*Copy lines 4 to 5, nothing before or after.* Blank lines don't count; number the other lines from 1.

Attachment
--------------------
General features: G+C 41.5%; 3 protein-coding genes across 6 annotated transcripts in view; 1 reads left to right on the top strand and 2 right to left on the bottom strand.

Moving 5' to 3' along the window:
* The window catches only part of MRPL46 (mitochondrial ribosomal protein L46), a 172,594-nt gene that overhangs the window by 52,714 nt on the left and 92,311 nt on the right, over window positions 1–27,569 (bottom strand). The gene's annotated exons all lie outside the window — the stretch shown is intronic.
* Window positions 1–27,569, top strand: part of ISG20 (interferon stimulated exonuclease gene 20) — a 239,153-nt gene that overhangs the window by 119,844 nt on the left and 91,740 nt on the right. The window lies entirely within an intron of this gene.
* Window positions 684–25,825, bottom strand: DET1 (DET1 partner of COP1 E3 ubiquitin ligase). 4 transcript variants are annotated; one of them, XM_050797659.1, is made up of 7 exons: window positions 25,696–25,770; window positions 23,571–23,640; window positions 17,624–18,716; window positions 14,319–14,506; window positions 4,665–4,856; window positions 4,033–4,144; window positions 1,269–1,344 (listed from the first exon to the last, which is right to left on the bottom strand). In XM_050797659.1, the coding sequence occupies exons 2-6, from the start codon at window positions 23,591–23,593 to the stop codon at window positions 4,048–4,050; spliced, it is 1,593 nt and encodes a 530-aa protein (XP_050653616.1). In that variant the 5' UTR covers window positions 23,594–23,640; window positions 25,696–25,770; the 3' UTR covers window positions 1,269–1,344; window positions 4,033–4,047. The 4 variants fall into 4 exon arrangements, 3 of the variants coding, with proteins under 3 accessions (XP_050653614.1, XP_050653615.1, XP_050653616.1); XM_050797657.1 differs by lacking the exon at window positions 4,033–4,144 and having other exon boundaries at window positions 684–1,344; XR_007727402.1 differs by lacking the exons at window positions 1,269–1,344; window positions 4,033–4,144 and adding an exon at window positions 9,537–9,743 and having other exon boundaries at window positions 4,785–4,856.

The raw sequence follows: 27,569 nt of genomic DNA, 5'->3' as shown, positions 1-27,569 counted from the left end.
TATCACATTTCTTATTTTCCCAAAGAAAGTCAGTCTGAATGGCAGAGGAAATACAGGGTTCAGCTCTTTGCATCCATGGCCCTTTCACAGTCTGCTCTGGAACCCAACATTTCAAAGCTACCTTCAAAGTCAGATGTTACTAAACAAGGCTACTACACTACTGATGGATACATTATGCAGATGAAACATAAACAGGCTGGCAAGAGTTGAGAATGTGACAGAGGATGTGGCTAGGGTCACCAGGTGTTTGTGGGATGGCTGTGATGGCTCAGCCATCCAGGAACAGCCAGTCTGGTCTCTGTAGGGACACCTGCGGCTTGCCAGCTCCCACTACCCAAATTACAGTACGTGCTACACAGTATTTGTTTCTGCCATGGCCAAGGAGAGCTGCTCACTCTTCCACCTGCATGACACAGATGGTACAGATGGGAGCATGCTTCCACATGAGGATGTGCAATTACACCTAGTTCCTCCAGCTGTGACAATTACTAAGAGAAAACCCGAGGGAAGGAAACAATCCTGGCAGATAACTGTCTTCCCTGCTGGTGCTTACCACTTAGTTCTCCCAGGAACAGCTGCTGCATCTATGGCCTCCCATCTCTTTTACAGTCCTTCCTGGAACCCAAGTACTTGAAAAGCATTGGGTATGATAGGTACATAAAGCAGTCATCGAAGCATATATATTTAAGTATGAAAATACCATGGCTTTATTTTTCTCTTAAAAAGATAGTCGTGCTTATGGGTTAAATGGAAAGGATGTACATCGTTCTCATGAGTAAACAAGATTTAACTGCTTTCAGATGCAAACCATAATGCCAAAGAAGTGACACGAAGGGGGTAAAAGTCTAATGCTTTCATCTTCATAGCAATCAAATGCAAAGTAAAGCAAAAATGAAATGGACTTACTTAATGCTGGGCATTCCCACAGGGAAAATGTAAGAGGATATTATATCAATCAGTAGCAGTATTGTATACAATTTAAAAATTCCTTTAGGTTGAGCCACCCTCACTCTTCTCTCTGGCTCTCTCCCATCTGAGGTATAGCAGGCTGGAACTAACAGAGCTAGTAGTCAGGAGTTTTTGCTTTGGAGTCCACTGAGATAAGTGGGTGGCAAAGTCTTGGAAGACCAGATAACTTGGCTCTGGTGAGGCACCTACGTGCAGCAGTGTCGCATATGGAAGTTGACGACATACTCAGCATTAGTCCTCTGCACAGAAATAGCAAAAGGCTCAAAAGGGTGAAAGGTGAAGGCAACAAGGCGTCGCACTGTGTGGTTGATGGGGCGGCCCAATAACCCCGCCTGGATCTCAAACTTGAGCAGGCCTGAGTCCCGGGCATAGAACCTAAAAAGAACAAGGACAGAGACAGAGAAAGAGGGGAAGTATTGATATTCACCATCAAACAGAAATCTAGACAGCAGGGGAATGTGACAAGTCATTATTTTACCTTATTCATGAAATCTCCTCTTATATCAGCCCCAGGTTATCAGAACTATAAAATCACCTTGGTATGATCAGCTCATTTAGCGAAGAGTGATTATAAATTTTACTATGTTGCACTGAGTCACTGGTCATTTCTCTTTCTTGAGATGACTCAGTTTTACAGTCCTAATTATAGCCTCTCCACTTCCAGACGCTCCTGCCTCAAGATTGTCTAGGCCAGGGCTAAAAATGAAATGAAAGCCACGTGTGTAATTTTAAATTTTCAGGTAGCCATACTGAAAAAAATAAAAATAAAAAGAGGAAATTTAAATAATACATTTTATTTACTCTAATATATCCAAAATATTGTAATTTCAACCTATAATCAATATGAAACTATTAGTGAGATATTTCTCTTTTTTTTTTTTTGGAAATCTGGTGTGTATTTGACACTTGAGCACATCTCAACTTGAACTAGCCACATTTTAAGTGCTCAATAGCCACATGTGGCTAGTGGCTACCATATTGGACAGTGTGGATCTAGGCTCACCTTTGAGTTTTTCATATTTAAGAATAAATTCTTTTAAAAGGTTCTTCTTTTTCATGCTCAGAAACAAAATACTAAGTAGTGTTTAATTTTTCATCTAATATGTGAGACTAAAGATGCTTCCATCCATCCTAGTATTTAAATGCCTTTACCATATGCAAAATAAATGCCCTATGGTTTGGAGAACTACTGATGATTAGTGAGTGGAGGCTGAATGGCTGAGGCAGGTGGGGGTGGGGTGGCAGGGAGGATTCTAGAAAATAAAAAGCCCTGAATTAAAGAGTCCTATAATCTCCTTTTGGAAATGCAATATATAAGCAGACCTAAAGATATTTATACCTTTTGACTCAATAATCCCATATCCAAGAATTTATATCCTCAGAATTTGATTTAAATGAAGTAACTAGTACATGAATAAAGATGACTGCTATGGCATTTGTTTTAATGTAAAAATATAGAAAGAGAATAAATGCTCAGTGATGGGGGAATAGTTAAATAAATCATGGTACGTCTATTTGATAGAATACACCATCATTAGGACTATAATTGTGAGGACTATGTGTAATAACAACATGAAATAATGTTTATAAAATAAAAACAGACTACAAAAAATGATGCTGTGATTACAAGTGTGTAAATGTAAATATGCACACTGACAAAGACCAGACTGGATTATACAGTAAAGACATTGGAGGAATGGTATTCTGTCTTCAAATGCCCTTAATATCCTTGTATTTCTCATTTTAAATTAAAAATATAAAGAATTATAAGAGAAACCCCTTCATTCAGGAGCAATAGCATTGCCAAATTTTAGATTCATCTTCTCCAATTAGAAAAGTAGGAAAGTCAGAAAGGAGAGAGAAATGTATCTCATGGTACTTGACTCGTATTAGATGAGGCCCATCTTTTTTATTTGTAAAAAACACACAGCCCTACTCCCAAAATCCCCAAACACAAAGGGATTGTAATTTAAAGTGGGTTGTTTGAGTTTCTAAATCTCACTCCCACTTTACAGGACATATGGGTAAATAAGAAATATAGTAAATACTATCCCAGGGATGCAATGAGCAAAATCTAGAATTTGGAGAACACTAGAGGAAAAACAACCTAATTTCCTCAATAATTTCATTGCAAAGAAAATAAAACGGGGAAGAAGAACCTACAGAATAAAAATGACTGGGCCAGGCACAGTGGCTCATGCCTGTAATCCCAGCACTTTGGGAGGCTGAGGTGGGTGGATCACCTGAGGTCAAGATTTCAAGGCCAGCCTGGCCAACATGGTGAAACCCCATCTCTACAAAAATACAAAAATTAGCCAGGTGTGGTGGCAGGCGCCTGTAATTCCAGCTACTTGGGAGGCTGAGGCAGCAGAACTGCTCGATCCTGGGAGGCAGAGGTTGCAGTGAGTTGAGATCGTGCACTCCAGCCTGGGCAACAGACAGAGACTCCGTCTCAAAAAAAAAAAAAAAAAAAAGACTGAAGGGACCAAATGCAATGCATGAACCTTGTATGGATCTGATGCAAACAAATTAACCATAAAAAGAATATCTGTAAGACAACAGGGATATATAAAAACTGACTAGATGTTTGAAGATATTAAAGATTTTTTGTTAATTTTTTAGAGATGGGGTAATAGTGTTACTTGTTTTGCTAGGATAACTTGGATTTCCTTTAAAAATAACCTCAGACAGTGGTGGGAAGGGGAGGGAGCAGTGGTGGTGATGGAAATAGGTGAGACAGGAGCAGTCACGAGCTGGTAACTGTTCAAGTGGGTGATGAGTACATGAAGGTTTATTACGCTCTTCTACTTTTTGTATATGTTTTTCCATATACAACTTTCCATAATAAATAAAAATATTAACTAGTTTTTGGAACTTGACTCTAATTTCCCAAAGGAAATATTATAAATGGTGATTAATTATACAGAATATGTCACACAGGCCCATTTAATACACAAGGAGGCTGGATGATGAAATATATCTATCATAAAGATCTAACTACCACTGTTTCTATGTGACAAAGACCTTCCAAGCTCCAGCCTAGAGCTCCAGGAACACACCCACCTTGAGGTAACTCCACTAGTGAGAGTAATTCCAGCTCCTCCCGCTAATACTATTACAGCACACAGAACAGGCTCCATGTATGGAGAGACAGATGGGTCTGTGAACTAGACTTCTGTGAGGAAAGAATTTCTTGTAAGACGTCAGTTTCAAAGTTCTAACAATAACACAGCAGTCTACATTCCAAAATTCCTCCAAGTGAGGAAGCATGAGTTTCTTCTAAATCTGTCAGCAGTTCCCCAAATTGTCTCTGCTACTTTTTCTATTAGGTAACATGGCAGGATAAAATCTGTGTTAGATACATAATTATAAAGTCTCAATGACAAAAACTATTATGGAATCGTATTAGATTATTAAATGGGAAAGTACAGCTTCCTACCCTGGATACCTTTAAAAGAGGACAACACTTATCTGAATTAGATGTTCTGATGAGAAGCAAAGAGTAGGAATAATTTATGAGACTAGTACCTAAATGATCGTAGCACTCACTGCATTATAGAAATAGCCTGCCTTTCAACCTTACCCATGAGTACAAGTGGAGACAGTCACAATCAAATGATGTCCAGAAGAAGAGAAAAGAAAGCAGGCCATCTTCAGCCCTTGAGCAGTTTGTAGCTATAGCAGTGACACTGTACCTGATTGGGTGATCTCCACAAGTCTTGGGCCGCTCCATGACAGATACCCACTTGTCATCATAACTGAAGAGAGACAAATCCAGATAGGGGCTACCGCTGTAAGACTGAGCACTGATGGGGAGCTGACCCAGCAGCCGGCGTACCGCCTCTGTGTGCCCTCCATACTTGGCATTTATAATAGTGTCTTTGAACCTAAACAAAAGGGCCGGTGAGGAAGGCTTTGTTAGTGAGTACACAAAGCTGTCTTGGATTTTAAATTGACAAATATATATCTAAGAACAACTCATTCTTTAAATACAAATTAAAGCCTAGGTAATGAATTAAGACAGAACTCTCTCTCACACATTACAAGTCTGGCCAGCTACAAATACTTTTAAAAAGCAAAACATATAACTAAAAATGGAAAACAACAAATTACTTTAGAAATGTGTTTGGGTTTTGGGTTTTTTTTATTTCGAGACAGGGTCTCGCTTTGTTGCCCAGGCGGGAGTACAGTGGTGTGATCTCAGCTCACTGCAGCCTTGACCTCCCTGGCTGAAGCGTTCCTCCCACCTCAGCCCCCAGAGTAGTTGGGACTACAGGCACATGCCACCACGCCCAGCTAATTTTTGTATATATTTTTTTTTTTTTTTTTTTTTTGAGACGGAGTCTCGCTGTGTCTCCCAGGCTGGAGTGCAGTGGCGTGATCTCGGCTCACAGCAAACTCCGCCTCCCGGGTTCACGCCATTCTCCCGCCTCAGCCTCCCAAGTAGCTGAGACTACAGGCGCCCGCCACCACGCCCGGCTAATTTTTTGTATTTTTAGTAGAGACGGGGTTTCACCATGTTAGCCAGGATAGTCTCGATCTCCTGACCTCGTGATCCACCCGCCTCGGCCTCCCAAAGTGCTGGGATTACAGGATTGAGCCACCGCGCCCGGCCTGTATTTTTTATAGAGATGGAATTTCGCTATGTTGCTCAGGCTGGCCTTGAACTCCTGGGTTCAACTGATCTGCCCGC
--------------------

* Window positions 1–27,569, top strand: part of ISG20 (interferon stimulated exonuclease gene 20) — a 239,153-nt gene that overhangs the window by 119,844 nt on the left and 91,740 nt on the right. The window lies entirely within an intron of this gene.
* Window positions 684–25,825, bottom strand: DET1 (DET1 partner of COP1 E3 ubiquitin ligase). 4 transcript variants are annotated; one of them, XM_050797659.1, is made up of 7 exons: window positions 25,696–25,770; window positions 23,571–23,640; window positions 17,624–18,716; window positions 14,319–14,506; window positions 4,665–4,856; window positions 4,033–4,144; window positions 1,269–1,344 (listed from the first exon to the last, which is right to left on the bottom strand). In XM_050797659.1, the coding sequence occupies exons 2-6, from the start codon at window positions 23,591–23,593 to the stop codon at window positions 4,048–4,050; spliced, it is 1,593 nt and encodes a 530-aa protein (XP_050653616.1). In that variant the 5' UTR covers window positions 23,594–23,640; window positions 25,696–25,770; the 3' UTR covers window positions 1,269–1,344; window positions 4,033–4,047. The 4 variants fall into 4 exon arrangements, 3 of the variants coding, with proteins under 3 accessions (XP_050653614.1, XP_050653615.1, XP_050653616.1); XM_050797657.1 differs by lacking the exon at window positions 4,033–4,144 and having other exon boundaries at window positions 684–1,344; XR_007727402.1 differs by lacking the exons at window positions 1,269–1,344; window positions 4,033–4,144 and adding an exon at window positions 9,537–9,743 and having other exon boundaries at window positions 4,785–4,856.